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Original Issue



When Bobby Unser got the startling news last Thursday morning that a three-member United States Auto Club appeals panel had restored his victory in last May's Indianapolis 500, he was on an elk hunt near Chama, N. Mex. With him was Staff Writer Sam Moses, who reports:

Unser was jouncing along a rugged trail in his four-wheel-drive Bronco when the call came on his CB radio from his wife, Marsha, at their 125-acre ranch 20 miles away. "You've just won your third Indianapolis 500—again," she said. Unser was too amazed to respond. "Bobby? Did you read me?" his wife persisted. Finally Unser said, "What's the catch?" Came the reply, "You've also been fined $40,000."

It was too late for justice ever to be fully done in the hopelessly botched 1981 Indy. Nevertheless, even with that curious $40,000 fine, the panel's ruling was an agreeable surprise. Several hours after Unser crossed the finish line at Indy 5.3 seconds ahead of Mario Andretti, USAC Chief Steward Tom Binford had penalized him one lap for passing several cars on the pit apron on the 150th lap while the field was under a cautionary yellow flag. That resulted in Andretti's being named the winner the next day. Unser's team owner, Roger Penske, appealed, but few expected USAC to be overruled by a panel that USAC itself had appointed. It was duly noted that Penske and Pat Patrick, the owner of Andretti's car, had been instrumental in founding CART, USAC's young and formidable rival.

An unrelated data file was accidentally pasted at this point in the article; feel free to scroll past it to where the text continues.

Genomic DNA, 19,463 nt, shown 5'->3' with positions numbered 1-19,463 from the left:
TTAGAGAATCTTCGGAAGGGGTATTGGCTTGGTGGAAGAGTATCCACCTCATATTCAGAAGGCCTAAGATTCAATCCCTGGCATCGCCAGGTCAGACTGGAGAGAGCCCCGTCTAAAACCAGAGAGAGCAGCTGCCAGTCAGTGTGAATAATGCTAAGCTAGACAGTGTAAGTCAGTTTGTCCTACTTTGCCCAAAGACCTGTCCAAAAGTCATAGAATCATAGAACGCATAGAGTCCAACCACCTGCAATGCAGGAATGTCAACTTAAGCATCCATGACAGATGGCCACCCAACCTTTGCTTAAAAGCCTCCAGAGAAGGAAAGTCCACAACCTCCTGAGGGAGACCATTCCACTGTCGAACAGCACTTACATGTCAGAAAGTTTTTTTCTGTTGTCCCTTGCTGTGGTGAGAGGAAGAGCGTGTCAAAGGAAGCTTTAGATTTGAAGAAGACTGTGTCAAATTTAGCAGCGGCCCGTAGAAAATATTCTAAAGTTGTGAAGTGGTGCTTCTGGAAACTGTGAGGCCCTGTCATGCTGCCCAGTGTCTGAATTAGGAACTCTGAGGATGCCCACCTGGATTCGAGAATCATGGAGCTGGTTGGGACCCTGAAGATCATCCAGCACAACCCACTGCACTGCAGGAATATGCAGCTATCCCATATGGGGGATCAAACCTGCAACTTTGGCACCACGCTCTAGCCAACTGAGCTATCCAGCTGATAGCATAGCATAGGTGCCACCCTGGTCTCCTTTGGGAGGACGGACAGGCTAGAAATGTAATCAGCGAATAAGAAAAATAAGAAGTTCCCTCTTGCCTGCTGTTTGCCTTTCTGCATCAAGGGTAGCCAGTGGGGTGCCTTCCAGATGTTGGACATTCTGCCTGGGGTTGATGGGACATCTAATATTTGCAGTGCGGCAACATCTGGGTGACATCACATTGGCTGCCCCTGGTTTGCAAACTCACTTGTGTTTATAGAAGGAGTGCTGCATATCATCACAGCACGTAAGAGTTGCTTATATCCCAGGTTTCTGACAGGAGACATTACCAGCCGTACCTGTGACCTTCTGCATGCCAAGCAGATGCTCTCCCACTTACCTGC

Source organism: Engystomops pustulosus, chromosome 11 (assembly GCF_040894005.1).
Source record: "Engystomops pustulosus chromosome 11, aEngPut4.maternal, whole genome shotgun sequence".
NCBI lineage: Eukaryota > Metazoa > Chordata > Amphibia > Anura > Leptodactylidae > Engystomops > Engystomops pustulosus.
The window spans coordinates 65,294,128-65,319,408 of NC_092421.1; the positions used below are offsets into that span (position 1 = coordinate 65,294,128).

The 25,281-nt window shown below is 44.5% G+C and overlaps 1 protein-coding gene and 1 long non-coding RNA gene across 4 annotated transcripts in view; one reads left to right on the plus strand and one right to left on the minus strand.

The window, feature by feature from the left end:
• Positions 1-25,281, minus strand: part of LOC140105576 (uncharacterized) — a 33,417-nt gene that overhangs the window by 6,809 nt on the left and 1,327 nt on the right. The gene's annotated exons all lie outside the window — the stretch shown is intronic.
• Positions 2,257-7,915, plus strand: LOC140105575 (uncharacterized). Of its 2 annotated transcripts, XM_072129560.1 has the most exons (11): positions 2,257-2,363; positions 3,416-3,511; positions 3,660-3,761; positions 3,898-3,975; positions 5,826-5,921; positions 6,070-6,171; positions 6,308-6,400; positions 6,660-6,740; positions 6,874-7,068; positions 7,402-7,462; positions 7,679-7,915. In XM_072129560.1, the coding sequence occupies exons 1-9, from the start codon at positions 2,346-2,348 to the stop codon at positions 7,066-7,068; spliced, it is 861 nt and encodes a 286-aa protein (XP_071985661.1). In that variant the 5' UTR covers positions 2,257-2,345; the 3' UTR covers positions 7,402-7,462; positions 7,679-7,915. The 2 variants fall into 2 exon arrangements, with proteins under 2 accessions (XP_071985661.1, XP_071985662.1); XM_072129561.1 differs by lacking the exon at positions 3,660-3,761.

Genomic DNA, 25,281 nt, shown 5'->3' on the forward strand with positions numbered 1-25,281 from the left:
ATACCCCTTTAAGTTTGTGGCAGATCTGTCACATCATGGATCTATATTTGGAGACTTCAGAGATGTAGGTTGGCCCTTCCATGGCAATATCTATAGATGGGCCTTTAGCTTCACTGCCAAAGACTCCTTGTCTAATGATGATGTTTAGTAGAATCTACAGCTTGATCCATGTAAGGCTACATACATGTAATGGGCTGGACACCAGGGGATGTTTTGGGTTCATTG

But all this was before the investigation began into USAC's mishandling of the race. The main problem was that details concerning the circumstances under which a car may leave the pit area and blend into the pack under a yellow flag had been covered only in an imprecisely worded bulletin and interpreted orally by Bin-ford, who loftily said, "Anything we tell them is a rule." Unser didn't deny having passed cars under the yellow flag, but testified at the appeal hearings that he didn't think it was a violation. Five drivers told the panel they had understood the rule as Unser did. One of them, Johnny Rutherford, said he had been guided by that interpretation while winning Indy last year. Even assuming Unser had violated the rules, the appropriate punishment would have been a one-lap penalty imposed during the race. By waiting until afterward, USAC deprived Unser of the opportunity to try to make up that lap. Binford explained that he couldn't determine soon enough that an infraction had occurred. However, testimony indicated that several official observers and scorers had seen Unser passing on the apron but that this information never reached the control tower. Andretti's crew chief complained immediately that Unser had passed illegally, but Binford testified he "jumped to the conclusion" that the transgressor was Al Unser, Bobby's brother. Only after scoring sheets were consulted and after he viewed videotapes following the race did Binford lower the boom. It was as though the officiating crew for the Super Bowl had decided to determine the game's outcome by waiting until after the final gun to view films of a disputed touchdown.

Testimony by USAC officials was contradictory and seemed calculated to obscure just how badly USAC had fouled up. Two race officials told SI they saw Unser pass on the apron and tried to inform the control tower; neither of them was asked to testify at the hearing. A USAC steward, Art Myers, told SI he queried observers during the race about a possible passing infraction as requested by Binford, and that no violation was reported. In his testimony, however, Myers hadn't seemed so sure that he'd queried, and the communications log contained no mention of any such query.